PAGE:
LONDON – Global banking giant HSBC is closing the accounts of foreign diplomats in Britain and giving them 60 days to move their money, a report said Sunday.
More than 40 embassies and consulates are said to have been affected, including the Vatican, with the decision being described as creating “havoc” in the diplomatic corps.
The situation has been worsened by other banks refusing to take their business, and the Foreign Office has had to get involved.
“We are in contact with HSBC and the diplomatic missions affected, and have provided a number of them with letters of introduction, to help in opening a new bank account,” a Foreign Office spokeswoman said.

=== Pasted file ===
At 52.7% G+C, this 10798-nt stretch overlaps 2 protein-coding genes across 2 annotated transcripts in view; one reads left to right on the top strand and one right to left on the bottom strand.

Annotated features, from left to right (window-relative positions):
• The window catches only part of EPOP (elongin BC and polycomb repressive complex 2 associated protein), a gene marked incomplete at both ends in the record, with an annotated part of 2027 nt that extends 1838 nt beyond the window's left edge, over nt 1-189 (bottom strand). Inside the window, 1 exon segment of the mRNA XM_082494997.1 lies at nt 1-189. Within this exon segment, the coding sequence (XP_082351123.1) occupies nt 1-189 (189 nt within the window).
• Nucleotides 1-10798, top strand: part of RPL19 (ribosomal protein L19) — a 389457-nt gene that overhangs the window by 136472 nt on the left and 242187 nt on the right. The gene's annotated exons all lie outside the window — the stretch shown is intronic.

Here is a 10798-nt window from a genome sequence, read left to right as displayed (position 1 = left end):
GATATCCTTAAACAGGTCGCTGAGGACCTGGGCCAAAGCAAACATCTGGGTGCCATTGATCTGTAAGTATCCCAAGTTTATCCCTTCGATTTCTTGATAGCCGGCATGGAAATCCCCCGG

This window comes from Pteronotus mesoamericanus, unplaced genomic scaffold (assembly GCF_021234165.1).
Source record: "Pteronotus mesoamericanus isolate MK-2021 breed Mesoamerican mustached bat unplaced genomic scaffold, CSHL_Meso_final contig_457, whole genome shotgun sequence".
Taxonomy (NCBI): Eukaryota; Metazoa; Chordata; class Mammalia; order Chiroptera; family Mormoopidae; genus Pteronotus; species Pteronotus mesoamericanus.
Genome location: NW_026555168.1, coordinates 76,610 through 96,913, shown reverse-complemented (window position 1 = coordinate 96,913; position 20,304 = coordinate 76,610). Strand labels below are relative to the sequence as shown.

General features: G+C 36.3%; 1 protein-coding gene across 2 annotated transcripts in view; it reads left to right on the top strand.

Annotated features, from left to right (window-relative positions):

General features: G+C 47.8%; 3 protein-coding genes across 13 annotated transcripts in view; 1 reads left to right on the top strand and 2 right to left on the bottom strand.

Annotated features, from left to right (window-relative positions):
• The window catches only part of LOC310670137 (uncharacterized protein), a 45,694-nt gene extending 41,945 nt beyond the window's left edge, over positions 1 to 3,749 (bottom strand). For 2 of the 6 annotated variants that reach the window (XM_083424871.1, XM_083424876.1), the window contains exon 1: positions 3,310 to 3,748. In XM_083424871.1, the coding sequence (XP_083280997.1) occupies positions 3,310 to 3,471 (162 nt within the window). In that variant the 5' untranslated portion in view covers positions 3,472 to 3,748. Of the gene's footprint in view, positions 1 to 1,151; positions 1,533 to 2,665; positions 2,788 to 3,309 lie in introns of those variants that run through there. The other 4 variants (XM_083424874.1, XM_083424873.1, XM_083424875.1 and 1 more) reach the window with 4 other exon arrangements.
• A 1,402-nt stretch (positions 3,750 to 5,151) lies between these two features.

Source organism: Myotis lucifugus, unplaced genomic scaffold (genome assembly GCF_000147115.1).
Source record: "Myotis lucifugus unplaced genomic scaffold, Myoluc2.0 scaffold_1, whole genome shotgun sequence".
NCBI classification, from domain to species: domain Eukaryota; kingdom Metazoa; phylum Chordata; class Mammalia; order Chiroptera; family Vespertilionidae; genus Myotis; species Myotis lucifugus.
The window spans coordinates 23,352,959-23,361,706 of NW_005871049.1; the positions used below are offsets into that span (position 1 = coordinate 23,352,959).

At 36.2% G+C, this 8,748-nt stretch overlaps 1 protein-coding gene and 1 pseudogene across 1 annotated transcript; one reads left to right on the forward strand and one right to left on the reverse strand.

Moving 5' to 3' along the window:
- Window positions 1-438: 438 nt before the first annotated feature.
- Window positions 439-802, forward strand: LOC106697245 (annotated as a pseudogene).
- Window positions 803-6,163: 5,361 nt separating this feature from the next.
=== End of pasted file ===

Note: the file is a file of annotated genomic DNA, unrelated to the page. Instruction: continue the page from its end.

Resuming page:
However, under the Vienna Convention covering diplomatic relations, Britain has no power to force commercial banks to provide services.
Bernard Silver, head of the Consular Corps, which represents consuls in Britain, told The Mail on Sunday newspaper: “HSBC’s decision has created havoc.”
The London-headquartered bank said its decision was part of an assessment of business customers under which they must meet five criteria: “international connectivity, economic development, profitability, cost efficiency and liquidity.”
The Mail on Sunday said one diplomat told them he thought the bank feared being exposed to embassies after being caught up in a costly money-laundering scandal.